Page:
Mountain Climbing Guide for Nuevo León
many areas and have created countless places for mountain climbing, while forming top-tier athletes in the sport.
Become an Expert with This Climbing Guide
In making this climbing guide for Nuevo León, we’ve thought of the different types of mountain climbers—beginners and veterans, those who can forgo creature comforts and those who prefer not to.
Ciénega de González
We’ve decided to make this town the starting point because there are cabins and other tourist services at Ciénega de Gonzalez. While most climbers prefer to set up a tent, eat pasta and tuna cooked over a portable mini-stove, sleep on a mat (at risk of it deflating in the middle of the night), and roll up a sweater to use as a pillow, there are those who prefer the comfort of roof cover and a hot shower.
Harnesses vs Drinks
It’s part of the charm to stay in on a Friday night in order to get going early on Saturday to tackle this climbing route in Nuevo León. I imagine weekends are similar for climbers around the world: you ask in your circle who’s going where, prepare your backpack (which is usually still packed since last weekend’s climb) with rope, harness, mosquito nets, belts, climbing shoes, magnesium, toilet paper, and a long list of etcetera’s, as well as confirming the carpool for Saturday morning. In this instance, the plan is to climb rock walls in an area near Monterrey.
Located an hour and a half from Monterrey, three of the main sections at this stunning spot are open: Las Ánimas, Tecolote Cave, and De la Boca Canyon. Getting there involves a ride on a narrow, curving road with views of some drops that are truly vertigo-inducing. Upon arriving at the small, colorful town of Ciénega de González, the setting is perfect for a night of camping in a spooky forest.
In this region, you might spot rattlesnakes, coral snakes, wasps’ nests, woodpeckers, and mountain parrots endemic to the Sierra Madre Oriental mountain range—and sadly in danger of extinction due to illegal trafficking and loss of habitat. Stay alert as you walk, don’t sit on trunks, be careful not to destroy any nests, and don’t stick your hands in the bushes. If you find a snake, don’t try to kill it. Move away slowly and silently.
Let’s Get to It!
The truly impressive part comes on the dirt road on the way down to Las Ánimas section. Gorgeous white limestone rock walls with streaks of yellow and grey as if covered in paint stand at around 328 feet high. Spongey sediment formations called tufascreated by passing water cover the walls like stalactites from top to bottom. They make for a beautiful sight, but for an athlete coming into contact with them, they imply a very particular kind of climb. In an interview for Freeman, one of Monterrey’s most inveterate rock climbers, Ricardo Vara, explains that these walls require not only strength and resistance, but balance and technique for the climb in order to take advantage of these formations.
On one side there’s the rock wall, on the other, a waterfall that is only active during one season. But dry or wet, it’s a very attractive sight. If that wasn’t enough, there’s an area of Las Ánimas where you can see rock paintings that are believed to be as much as 4,000 years old. At the foot of Las Ánimas, I realized that the wall bulges, meaning it’s not vertical but inclines toward you. Right away, this adds a greater degree of difficulty to the climb: the force of gravity pulls at you making you step hard and tighten the abdomen to help the hands and back hold tight to the grips and keep the body close to the rock.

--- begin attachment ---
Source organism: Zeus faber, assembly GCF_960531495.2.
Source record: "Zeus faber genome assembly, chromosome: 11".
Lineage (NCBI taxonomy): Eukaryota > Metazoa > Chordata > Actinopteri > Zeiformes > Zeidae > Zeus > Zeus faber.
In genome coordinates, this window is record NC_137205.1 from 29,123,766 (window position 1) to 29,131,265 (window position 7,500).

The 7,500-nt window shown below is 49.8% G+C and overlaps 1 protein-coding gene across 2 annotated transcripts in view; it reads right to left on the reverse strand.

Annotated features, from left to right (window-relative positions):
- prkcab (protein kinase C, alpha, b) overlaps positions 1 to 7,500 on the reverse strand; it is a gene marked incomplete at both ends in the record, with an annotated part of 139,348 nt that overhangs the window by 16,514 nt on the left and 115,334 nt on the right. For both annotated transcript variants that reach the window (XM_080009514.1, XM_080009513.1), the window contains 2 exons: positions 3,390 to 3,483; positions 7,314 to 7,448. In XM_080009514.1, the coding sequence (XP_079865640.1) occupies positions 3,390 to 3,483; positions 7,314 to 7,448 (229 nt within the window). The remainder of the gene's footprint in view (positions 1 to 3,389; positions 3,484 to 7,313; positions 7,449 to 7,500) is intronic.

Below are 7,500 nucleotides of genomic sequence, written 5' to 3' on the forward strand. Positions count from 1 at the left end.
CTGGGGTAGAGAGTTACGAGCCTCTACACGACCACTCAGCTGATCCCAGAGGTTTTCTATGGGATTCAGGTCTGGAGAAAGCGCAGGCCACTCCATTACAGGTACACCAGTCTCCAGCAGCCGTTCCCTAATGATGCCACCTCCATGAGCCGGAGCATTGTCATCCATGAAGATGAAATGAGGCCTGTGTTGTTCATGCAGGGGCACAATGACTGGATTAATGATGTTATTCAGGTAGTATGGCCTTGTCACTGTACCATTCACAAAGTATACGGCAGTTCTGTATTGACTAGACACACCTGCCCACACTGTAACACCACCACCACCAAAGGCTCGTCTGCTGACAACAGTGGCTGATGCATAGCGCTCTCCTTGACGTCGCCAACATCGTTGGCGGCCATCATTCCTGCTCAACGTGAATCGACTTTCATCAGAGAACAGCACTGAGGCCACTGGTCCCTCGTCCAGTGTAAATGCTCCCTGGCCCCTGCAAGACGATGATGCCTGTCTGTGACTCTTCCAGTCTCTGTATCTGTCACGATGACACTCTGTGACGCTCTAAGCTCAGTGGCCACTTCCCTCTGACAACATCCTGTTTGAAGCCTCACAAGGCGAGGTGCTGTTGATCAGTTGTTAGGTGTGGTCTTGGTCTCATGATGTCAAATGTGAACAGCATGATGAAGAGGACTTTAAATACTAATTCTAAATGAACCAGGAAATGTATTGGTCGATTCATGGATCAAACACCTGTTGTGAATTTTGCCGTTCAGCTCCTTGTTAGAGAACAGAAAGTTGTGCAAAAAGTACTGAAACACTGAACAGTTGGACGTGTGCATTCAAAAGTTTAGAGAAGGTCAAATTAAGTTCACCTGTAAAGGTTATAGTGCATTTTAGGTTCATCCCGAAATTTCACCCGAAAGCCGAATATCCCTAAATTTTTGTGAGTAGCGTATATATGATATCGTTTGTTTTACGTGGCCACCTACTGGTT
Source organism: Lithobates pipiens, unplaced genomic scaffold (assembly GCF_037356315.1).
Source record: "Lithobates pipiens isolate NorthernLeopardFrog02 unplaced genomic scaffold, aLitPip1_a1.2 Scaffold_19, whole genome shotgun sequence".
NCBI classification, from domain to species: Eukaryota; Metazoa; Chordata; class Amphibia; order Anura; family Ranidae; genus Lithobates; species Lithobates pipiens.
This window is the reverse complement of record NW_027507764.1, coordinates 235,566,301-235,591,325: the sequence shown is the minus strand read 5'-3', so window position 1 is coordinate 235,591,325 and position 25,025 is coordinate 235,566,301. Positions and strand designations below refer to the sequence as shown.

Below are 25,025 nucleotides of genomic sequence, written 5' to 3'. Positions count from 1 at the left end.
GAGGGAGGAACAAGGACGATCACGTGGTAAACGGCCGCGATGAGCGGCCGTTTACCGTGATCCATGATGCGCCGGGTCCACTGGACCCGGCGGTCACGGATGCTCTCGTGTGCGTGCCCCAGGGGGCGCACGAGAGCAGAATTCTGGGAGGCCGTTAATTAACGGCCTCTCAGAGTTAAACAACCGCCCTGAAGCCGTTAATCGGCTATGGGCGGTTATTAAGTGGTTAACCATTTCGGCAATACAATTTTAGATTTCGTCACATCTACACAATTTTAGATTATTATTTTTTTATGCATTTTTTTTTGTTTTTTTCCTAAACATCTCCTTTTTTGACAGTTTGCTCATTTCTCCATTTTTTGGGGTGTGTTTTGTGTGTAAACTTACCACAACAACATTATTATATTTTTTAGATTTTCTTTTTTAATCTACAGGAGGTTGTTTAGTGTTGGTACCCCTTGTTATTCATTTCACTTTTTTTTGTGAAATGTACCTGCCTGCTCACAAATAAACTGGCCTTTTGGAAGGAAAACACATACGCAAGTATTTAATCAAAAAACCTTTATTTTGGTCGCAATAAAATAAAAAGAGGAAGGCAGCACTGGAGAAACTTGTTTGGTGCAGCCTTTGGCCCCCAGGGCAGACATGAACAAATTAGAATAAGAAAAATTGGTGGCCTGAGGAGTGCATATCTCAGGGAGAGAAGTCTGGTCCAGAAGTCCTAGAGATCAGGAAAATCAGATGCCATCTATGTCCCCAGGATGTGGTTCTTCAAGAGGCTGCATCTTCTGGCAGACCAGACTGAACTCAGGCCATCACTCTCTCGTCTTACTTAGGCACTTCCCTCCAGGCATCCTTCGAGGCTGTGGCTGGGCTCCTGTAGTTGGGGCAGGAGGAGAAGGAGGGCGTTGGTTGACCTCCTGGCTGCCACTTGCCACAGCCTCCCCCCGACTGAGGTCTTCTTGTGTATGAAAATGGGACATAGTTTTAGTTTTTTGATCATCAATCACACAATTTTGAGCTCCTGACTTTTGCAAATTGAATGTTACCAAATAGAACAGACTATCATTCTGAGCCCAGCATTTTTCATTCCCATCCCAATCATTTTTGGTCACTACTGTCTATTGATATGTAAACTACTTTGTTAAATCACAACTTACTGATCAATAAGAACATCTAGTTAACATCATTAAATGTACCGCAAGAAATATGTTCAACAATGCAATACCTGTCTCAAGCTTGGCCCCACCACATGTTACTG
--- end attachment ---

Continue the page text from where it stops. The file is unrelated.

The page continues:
Taking advantage of sleepiness and the calm of the forest to refresh your energy supplies is one of the fundamental points of this climbing guide. If the bulge is too much, the ceilings of Tecolote Cave are even more intimidating. However, once you get used to hanging from the tufas, the climb in the caves can be a lot of fun—though they no doubt demand a lot of strength. In the caves, you use every muscle in your body, even those you didn’t know you had. In the final days, when I’m out of strength and the skin on my fingers starts feeling extra-sensitive, the routes at De la Boca Canyon turn out to be more relaxing. They’re easier to read and it’s where you’ll found more options with less degree of difficulty.
Use the Shade
To get maximum fun out of this section, climb during the shady hours. Then, kill your time eating or sleeping while the sun is at its peak. Start climbing again when the shade returns in the afternoon. Routes aren’t set up from one day to the next. They imply a lot of physical and mental strength for those who climb. A route planner visualizes the possibilities of a route and then makes holes every two, three, or four yards on the wall with a drill that they have to carry with them. All this, while hanging in the heat of the sun or withstanding the cold and the uncomfortable harness digging into their waist and legs, not to mention the sweat-inducing helmet.
Who Plots the Climbing Routes?
Yes, it’s a dirty job, but somebody’s got to do it, if only for love of the sport. That’s why I’ll mention some of the people who have plotted routes in El Salto in acknowledgement of their efforts: Paco and Repo Medina, Milton Paez and Ramón Huergo (since 1996), and Alex Patiño and Arturo Martínez, among others. To you and everybody else, thank you. Thank you for opening sporting places like El Salto for all of us, more or less experienced climbers, and for nature lovers everywhere. I hope this guide helps promote rock climbing in other places in the country.